You already know that it’s important to eat your leafy veggies and blueberries, rich in antioxidants. But did you know that hope is the ultimate superfood?
A superfood is defined by the Oxford dictionary as “a nutrient-rich food considered to be especially beneficial for health and well-being.” Hope offers emotional nourishment that improves emotional and physical health and lengthens life. Numerous research studies have demonstrated the health benefits of an optimistic outlook. Dr. David Snowdon found that positive emotional content in essays written during young adulthood predicted lifespan—those who had a more positive outlook lived 6.9 years longer than their pessimistic counterparts. Similarly, other research has shown that optimism is associated with reduced risk of cardiovascular disease and lower death rates.
When imagining aging, most middle-aged people look ahead with trepidation. But take heart: the best is likely yet to come!
Satisfaction surveys have found that happiness increases after middle age, and this pattern shows up around the globe. Referred to as the Happiness U-Curve, the data show that on average, life satisfaction drops during midlife and begins its recovery around age 50, reaching its peak at the end of life.
I was fortunate to spend this Independence Day hiking in Golden, Colorado. While delighting in our purple mountain majesties, I was reminded that taking frequent walks is one of the best strategies for maintaining independence as long as possible with age.Continue reading →
One of your most important senses is one you’ve probably never heard of: proprioception. You can experience your proprioception by closing your eyes and trying to stand balanced on one foot. Without visual input, proprioception is the inner awareness of your body that allows you to keep your balance. You might take for granted that your brain knows where your feet are, but without ongoing stimulation into this feedback loop as you age, this sense begins to fail and the risks of falls and injury increase.
Most people think of exercise as a weight loss strategy. But, weight is about 50% genetically determined and, in some cases, exercising might even cause you to gain weight. Muscle weighs more than fat, so as you get stronger, your weight might go up rather than down. Also, the body’s metabolic system slows down to conserve energy as we burn more calories through exercise. If we only exercise to lose weight, then people who are slim genetically might think they don’t need to bother, and heavy people are left discouraged.
Humans are pack animals. We are biologically designed to connect with each other and generally have longer and healthier lives when we are social. The benefits of relationships are further enhanced when we internalize the love that surrounds us. Keep the kindness you receive alive within you by savoring these experiences.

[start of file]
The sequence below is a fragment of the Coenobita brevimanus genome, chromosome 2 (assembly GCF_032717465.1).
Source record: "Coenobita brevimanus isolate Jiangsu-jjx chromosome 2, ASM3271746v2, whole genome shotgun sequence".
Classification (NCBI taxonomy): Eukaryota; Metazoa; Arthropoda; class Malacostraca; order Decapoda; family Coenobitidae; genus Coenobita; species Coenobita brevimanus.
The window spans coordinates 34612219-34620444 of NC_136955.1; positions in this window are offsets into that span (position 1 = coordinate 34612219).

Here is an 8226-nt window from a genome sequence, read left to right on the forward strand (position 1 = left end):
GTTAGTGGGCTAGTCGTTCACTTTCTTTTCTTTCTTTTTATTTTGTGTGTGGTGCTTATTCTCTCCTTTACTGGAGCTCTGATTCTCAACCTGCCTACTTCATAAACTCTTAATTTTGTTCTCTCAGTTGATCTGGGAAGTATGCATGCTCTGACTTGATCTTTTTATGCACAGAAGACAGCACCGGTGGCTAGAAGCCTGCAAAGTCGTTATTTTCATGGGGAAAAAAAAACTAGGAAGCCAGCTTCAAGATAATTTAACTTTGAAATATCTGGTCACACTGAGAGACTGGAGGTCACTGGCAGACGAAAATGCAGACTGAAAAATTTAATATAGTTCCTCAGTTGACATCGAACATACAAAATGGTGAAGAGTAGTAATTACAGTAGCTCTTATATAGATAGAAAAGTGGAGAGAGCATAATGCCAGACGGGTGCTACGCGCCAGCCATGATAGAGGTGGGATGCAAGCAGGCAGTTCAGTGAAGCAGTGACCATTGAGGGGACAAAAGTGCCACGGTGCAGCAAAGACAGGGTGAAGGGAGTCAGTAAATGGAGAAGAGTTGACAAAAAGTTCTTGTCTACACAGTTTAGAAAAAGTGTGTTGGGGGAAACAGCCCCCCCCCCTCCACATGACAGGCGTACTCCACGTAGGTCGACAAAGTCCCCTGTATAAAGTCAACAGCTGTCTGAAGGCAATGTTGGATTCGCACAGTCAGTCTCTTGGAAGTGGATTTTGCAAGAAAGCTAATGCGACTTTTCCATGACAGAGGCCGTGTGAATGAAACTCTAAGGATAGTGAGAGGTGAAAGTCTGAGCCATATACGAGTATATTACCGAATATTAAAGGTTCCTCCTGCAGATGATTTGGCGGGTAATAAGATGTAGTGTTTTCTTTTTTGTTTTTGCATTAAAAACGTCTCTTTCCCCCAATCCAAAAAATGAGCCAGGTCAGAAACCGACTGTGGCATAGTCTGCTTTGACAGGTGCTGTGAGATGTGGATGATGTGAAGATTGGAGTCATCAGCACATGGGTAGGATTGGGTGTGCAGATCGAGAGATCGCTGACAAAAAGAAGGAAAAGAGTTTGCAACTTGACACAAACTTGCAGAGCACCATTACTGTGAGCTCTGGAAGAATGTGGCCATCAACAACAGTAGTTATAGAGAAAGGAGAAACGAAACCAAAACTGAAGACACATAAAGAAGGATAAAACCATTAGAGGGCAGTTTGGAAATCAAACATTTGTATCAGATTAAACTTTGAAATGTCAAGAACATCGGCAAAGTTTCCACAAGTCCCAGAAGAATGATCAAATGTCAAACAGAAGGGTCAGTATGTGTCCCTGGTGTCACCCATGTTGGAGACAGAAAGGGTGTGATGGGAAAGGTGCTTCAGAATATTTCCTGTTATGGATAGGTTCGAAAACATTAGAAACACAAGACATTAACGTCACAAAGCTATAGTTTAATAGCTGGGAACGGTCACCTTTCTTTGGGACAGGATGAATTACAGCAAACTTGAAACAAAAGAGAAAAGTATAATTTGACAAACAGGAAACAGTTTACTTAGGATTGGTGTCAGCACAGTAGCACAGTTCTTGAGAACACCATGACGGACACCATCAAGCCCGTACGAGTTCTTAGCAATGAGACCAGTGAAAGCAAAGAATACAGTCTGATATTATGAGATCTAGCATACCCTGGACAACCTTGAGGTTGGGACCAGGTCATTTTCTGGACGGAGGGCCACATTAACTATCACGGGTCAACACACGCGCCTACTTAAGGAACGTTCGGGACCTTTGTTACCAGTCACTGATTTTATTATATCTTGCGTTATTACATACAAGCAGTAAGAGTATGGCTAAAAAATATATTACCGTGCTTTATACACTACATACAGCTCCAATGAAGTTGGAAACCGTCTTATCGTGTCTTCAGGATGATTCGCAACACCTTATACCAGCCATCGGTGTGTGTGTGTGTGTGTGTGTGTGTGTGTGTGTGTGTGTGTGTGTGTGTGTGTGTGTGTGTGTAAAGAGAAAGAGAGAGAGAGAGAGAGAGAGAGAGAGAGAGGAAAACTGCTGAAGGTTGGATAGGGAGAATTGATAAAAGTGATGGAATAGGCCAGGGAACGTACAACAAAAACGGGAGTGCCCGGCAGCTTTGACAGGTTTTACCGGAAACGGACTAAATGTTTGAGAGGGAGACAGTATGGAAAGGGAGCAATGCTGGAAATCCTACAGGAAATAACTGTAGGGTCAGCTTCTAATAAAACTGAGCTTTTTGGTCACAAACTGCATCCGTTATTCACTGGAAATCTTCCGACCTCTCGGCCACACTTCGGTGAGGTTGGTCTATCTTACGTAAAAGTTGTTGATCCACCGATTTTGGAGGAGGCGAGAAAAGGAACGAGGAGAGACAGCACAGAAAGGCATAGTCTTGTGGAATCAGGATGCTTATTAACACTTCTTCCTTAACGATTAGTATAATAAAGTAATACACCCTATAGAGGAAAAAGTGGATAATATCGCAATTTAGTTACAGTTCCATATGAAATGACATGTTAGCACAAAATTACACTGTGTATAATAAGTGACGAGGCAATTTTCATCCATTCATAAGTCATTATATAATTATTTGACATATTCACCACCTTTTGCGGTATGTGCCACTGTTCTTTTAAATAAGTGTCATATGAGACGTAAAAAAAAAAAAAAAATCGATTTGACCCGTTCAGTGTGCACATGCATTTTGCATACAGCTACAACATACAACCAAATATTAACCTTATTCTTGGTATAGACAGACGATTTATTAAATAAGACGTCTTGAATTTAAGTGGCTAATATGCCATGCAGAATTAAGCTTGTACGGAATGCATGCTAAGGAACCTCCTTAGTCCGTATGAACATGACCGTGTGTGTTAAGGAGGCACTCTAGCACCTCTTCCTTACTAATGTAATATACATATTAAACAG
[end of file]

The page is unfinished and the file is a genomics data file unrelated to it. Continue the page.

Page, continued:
By the time you walk from one room to the next, you’ve forgotten what you intended to do once you got there. You meet someone new and have lost track of his/her name before the first conversation is over. You sit down to your computer, get sucked into your incoming emails, and then can’t remember whom you intended to write to in the first place. Sound familiar?
These experiences might leave you worried that you are on the scary slide to dementia. While it’s true that memory and brain functioning are generally strongest in our 30s and then begin to falter, there is much that you can do to prevent decline and regain cognitive functioning. Also, epigenetics (the study of the interaction between genetics and lifestyle/environment) has shown that even those with genetic vulnerability for dementia can prevent those genes from being activated by making healthy lifestyle choices. Continue reading →
Make exercise as enjoyable as possible so that it becomes a lifelong habit. Some people naturally like exercising and savor the experience itself. However, for most people, including me, working out can feel like a chore. I exercise regularly because I know that most of what we think of as the effects of aging actually are caused by sedentary lifestyle. But I prefer the carrot to the stick, so I try to make exercising something I want to do rather than focusing on it as something I ought to do.
If you could hand-pick your family, whom would you include? Would your birth family make the cut? If the answer is yes, cherish these relationships. Having supportive parents and siblings provides built-in social support for the ups and downs of life. If the answer is no, then now is the time to build your own family.
Usually we think of selecting family only in terms of picking a spouse. Finding a supportive life partner is wonderful, but other types of relationships can be just as important for a happy and healthy life.
When you imagine the possibility of living to the age of 100, do you feel dread or excitement? Most people shutter at the thought of living past 90, because we are surrounded by bleak stereotypes about aging.
Studies have consistently shown that these perceptions may well create a self-fulfilling prophecy. Middle-aged people who have negative views of aging die an average of 7.5 years earlier than those with positive outlooks. This finding holds even when the effects of health and socioeconomic variables are removed. Other commonly targeted health risks, such as smoking and sedentary lifestyle, only make an average 1 – 3 years lifespan difference. Outlook seems to have the most dramatic impact upon longevity of all known factors.
Be sure to develop your Optimistic Aging Mindset. One of the best ways to foster your positive outlook is by actively seeking Optimistic Aging Role Models. One of my favorites is Martha Loats. At 92 years old, she has a more adventuresome life than most young adults.